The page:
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Modulatory effect of Ficus carica on oxidative stress and hematological changes induced by gamma-radiation in male albino rats

  • Dalia FouadEmail author
  • Eman Al-Obaidi
  • Amira Badr
  • Farid S. Ataya
  • Rewaida Abdel-Gaber
Original Article


The fig, Ficus carica L. (Moraceae), is a rich source of polysaccharides that possessed anti-tumour and anti-oxidant properties. The present study aimed to evaluate the ability of F. carica to protect against radiation-induced changes in certain biochemical and hematological parameters. This was achieved by measuring different hematological parameters, antioxidant enzyme activities, and lipid peroxidation; histological examination of liver and kidney was also performed. Rats used in this study were divided into four groups of 10 each- group 1: control, group 2: F. carica, group 3: irradiated rats, and group 4:F. carica pretreated irradiated rats. Ficus carica extract was prepared in water in a 1:3 w:v ratio and administered by gavage for three consecutive weeks before whole body gamma irradiation with 8 Gy (single dose). Five rats were sacrificed from each group at 24 and 72 h after radiation exposure. Irradiation resulted in marked reduction in white blood cell (WBC), platelets (PLT), lymphocyte, and neutrophil counts, whereas no significant changes were observed in red blood cells (RBCs) count, mean corpuscular volume (MCV), haemoglobin (Hb) concentration, mean corpuscular Hb (MCH), red cell distribution width (RDW), hematocrit (HCT) mean corpuscular Hb concentration (MCHC) and mean PLT volume (MPV). Radiation treatment increased thiobarbituric acid-reactive substances (TBARS) levels, catalase and superoxide dismutase (SOD) activities, and caused hepatic and renal damage. Oral administration of F. carica before irradiation significantly increased WBC, PLT, lymphocytes and neutrophils counts, along with a decrease in TBARS levels, and catalase and SOD activities in serum, liver, and kidney. These results suggested that consumption of F. carica a natural product with antioxidant capacity and capability to quench singlet oxygen could help mitigate cellular damage caused by whole-body irradiation-induced free radicals.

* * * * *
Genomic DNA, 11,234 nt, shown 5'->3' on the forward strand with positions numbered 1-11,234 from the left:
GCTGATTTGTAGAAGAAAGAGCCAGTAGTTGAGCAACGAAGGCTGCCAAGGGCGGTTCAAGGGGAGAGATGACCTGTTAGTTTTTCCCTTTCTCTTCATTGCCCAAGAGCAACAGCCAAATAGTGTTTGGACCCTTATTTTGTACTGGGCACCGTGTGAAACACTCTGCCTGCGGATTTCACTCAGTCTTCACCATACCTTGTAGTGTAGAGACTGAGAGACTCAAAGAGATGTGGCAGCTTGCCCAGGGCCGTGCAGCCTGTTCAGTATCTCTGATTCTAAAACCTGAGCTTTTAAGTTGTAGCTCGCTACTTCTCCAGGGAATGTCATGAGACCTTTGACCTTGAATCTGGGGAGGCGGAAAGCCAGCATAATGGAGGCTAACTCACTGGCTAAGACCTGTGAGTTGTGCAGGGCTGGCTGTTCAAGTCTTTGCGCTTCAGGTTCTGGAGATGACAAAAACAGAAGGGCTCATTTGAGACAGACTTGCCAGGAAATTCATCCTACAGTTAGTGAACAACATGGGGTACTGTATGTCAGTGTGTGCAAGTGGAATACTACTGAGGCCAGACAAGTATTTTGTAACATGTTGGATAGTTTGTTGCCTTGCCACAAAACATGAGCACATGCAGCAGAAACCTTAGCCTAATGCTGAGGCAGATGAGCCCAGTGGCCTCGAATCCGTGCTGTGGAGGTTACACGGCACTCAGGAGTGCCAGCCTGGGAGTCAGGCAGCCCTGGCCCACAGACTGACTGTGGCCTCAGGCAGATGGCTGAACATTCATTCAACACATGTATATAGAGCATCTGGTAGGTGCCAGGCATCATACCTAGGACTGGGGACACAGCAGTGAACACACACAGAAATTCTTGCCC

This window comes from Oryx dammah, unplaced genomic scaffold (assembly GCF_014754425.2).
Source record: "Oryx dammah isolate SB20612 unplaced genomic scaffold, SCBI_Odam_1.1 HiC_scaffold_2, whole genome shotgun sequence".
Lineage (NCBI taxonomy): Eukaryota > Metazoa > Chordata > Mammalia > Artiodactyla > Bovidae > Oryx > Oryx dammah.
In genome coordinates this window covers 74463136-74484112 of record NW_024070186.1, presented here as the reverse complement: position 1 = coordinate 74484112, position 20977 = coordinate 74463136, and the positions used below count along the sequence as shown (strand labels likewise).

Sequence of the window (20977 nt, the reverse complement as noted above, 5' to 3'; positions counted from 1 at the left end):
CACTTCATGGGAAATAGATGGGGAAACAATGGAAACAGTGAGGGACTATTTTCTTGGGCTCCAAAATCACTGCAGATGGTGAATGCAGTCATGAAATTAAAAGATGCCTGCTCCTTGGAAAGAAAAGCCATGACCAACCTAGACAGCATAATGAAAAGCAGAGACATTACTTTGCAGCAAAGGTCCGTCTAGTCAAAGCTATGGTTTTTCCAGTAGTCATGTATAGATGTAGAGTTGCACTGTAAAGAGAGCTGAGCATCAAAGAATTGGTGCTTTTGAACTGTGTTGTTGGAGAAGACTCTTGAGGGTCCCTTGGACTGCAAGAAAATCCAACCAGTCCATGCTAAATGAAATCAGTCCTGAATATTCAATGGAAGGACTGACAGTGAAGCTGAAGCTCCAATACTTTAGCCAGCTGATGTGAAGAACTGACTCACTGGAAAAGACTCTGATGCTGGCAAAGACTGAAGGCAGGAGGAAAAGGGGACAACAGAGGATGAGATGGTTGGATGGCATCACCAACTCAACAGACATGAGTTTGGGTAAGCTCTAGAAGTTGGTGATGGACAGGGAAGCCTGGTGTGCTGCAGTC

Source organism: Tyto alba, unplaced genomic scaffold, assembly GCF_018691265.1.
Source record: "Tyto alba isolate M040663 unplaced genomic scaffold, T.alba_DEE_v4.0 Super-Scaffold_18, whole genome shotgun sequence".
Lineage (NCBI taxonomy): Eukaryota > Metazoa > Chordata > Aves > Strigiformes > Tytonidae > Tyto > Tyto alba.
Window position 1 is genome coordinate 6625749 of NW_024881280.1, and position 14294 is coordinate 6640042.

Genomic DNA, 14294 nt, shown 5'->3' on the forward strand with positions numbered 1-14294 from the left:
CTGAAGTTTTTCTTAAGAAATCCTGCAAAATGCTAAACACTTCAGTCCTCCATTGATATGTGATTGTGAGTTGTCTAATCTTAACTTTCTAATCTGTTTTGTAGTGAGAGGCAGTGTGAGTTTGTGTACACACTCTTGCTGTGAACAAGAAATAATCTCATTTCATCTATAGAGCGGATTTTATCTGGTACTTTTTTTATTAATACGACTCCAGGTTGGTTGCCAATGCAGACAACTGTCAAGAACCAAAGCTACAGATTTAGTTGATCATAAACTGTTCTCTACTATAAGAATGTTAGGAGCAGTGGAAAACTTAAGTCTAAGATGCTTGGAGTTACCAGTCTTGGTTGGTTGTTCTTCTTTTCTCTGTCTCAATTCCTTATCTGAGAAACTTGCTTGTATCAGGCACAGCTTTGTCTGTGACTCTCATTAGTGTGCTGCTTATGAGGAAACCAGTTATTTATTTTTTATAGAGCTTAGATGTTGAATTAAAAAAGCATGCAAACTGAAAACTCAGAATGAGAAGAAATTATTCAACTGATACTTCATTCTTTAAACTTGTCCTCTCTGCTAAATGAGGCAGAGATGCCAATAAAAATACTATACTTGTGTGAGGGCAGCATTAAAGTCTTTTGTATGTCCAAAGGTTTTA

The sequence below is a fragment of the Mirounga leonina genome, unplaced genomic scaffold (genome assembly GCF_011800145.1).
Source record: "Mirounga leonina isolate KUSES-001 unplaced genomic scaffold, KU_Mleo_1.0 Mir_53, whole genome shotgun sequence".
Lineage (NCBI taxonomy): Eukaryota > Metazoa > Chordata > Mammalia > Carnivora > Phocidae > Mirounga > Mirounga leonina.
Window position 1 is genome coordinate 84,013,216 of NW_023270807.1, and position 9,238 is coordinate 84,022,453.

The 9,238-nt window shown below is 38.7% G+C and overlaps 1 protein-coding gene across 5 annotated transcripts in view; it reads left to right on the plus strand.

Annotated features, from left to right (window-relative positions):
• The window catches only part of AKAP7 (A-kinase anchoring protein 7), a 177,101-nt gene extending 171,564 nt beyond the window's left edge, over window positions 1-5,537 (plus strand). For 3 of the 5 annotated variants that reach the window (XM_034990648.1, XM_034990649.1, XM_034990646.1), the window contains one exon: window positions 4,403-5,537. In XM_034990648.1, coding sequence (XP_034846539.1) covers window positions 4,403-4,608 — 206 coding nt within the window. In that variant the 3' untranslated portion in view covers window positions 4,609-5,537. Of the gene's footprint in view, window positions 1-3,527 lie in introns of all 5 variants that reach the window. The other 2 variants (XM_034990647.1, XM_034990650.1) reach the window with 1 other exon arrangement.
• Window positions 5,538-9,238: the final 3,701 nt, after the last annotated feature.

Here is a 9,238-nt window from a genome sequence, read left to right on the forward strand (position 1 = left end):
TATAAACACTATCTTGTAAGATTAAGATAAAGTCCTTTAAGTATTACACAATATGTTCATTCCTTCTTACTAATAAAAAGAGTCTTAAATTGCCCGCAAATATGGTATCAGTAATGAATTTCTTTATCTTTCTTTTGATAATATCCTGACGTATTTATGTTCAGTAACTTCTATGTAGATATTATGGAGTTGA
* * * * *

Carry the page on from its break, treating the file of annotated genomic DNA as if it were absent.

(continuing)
Ionizing radiation Ficus carica Hematology Oxidative stress Experimental animals 



Authors extend their appreciation to College of Science, King Saud University; for providing all facilities to complete this work.

Funding information

This research project was supported by a grant from the “Research Center of the Female Scientific and Medical Colleges”, Deanship of Scientific Research, King Saud University.

Compliance with ethical standards

Conflict of interest

The authors have indicated that they have no conflict of interest regarding the content of this article.

Ethical consideration

All procedures contributing to this work comply with the ethical standards of the relevant national guides on the care and use of laboratory animals and have been approved and authorized by the Institutional Animal Care and Use Committee (IACUC) at King Saud University, Riyadh, Saudi Arabia.


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Copyright information

© Institute of Zoology, Slovak Academy of Sciences 2019

Authors and Affiliations

  1. 1.Zoology Department, College of ScienceKing Saud UniversityRiyadhSaudi Arabia
  2. 2.Zoology and Entemology Department, Faculty of ScienceHelwan UniversityHelwanEgypt
  3. 3.Pharmacology and Toxicology Department, College of PharmacyKing Saud UniversityRiyadhSaudi Arabia
  4. 4.Pharmacology and Toxicology Department, College of PharmacyAin Shams UniversityCairoEgypt
  5. 5.Biochemistry Department, College of ScienceKing Saud UniversityRiyadhSaudi Arabia
  6. 6.Genetic Engineering Division, Molecular Biology DepartmentNational Research CentreCairoEgypt
  7. 7.Zoology Department, Faculty of ScienceCairo UniversityCairoEgypt

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